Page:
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A view of the crowd stretching for miles (photo: Sara Monterroso)

A view of the crowd stretching for miles (photo: Sara Monterroso)

A view of the crowd stretching for miles (photo: Sara Monterroso)

A Recount From My Experience at the Women’s March on Washington

January 24, 2017

I had never attended a protest before and knew this would be impactful in some way. What I wasn’t expecting was that more 2 million people across the world would be joining me.

On Saturday, Jan. 21st, men, women, and children took on the Women’s March on Washington, and in several other cities around the world. A monster of a movement began after a mere suggestion and several other women came together to organize this protest. Attendance alone in Washington, DC was an estimated half a million people and I was one of them.

I felt very privileged, like most of the attendees, to have participated in this peaceful protest when so many others have resulted in violence. I can ramble on about how empowered I felt or how surprisingly emotional I was, but what really resonated with me were the events leading up to the protest and after.

The only time I appreciated the hollering of a man was on that day. Ironic, huh? The man yelled out of his truck,”Go get em’ girls! Be loud, be proud, be safe!” as my older sister, and 4 other women headed towards the metro station. As I recount the events of the day, you’ll notice that the motif of the Women’s March on Washington was deep, pure, innocent love and support.

We arrived at Bethesda Metro station and the line to get into the station stretched to the end of the bus station and looped around. A bystander and her two sons walked passed the crowd and one of the sons had asked, “Woah, what are all these people doing here?” The simple response from the mother: “These are nice people about to do a really nice thing.” If that didn’t choke you up a bit, the next bit will.

Men and women lining up at Bethesda Metro station to head to the Women’s March. (photo: Sara Monterroso)

A mother and her son, who were not attending the march, stationed themselves among the crowd at Bethesda Metro station giving out lemonade, coffee, and water out of a red wagon with a hand-written sign made by the son. The family standing behind me in the line sighed out an ‘aw’, as we all did as they pulled their wagon along.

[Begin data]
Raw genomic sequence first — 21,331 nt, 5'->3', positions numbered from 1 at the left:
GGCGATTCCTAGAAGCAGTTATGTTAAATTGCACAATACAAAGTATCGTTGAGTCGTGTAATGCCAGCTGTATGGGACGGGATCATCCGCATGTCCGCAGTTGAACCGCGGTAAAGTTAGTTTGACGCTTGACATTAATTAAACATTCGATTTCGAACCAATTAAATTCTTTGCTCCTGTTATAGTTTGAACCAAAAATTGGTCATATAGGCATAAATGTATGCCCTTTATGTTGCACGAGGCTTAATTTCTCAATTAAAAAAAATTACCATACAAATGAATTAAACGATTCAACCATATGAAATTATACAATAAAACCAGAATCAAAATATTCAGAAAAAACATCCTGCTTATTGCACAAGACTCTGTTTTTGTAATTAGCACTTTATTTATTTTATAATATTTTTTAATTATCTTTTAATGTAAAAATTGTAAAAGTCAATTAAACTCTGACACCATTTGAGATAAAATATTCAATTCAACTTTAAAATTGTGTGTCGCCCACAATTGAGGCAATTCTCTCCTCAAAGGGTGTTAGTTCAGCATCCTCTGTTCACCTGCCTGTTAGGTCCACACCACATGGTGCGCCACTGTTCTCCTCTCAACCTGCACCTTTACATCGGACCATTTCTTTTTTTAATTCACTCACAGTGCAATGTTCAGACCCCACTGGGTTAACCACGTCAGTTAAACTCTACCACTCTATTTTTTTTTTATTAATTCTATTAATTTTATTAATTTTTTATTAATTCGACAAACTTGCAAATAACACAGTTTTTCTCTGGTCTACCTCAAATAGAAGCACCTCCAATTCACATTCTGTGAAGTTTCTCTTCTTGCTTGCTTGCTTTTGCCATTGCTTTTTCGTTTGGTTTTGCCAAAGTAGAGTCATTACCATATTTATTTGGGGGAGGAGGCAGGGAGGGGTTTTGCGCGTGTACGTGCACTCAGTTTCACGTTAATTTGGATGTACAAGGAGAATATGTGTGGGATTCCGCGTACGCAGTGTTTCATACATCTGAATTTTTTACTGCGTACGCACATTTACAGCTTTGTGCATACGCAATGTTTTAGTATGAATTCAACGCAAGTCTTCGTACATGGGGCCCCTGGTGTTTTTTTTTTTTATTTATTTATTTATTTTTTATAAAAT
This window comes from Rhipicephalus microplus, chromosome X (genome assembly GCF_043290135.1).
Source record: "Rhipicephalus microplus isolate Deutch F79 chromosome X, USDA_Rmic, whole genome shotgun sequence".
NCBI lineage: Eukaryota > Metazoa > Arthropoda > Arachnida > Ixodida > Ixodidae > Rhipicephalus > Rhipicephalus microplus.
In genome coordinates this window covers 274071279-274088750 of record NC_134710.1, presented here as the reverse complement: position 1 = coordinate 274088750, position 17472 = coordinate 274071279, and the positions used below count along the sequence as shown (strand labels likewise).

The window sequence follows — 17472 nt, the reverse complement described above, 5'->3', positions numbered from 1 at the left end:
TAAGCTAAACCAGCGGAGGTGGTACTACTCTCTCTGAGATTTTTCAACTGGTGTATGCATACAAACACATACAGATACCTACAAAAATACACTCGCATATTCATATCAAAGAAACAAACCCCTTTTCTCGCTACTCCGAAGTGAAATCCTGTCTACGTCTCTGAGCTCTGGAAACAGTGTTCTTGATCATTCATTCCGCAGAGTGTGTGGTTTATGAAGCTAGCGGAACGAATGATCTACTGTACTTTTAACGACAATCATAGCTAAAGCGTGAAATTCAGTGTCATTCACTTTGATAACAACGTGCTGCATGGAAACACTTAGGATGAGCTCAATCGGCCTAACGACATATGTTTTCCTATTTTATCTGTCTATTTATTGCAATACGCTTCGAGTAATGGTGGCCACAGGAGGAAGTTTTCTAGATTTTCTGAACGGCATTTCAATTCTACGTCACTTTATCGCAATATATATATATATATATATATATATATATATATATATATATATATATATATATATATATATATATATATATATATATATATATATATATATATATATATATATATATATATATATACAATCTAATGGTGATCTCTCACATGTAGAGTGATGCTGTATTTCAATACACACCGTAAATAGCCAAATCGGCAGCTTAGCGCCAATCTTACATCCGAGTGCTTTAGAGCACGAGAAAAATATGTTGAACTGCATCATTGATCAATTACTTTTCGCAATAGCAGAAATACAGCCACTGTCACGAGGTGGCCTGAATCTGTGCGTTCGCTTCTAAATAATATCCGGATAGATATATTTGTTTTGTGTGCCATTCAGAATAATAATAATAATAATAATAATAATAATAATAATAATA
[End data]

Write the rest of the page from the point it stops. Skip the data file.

Penguins. That’s the one word that came to mind when standing in the car headed to Union Station. We were all shoulder to shoulder, nice and snug. While it was crowded, it gave me some time to talk to some of the passengers. A group of three women in their 70’s, traveled 17 hours from Michigan to attend the march. Their signs read, “Speak Truth to Power” and “Black Lives Matter”. Another group I spoke to was a family, a father, mother, and two daughters from Potomac, Maryland. “I’d be a bad dad if I didn’t think this was important enough to come to. I have two young daughters! I needed to come,” said the father.

Finally, we reached our destination. Getting to DC was a lengthy and tiring process, but it was absolute bliss upon arrival.

This portion of my day, the actual march, will be told through a series of photos.

 

Mother and daughter walk past Gallery Place Metro Station. Daughter strapped onto her mother's back, both in their pink Pussyhats. (photo: Sara Monterroso)

It was finally time to go home and yes, like most everyone’s experience getting home that day, it was complicated, to say the least. But, those moments after the march, as I mentioned before, were what stuck with me. I don’t know if it was just the estrogen in the air or the fact that everyone just wanted to get home, but everyone was lending a hand. There was no pushing and shoving in the metro, people would let you

I don’t know if it was just the estrogen in the air or the fact that everyone just wanted to get home, but everyone was lending a hand. There was no pushing and shoving in the metro, people would let you by if your train was about to arrive. People would also chant sporadically while waiting, making the wait a little more exciting and bearable.

But, the most powerful moment, in the dark, crowded, humid station was when a metro employee announced that the current count for entries on the Metro was 1.2 million (meaning about half a million riders) and everyone was screaming at the top of their lungs. Just seconds after the announcement, a woman unfolds her sign that happened to match this moment in time perfectly. Her sign read, “MR. TRUMP YOU ARE OUTNUMBERED.”

If you would like to see more stories and photographs from the day, you can search the “Women’s March” on any social media platform. You can also follow the Women’s March social media accounts.

Facebook: https://www.facebook.com/womensmarchonwash/

Twitter: https://twitter.com/womensmarch

Instagram: https://www.instagram.com/womensmarch/?hl=en

 

 

 

 

 

 

 

 

 

 

 

 

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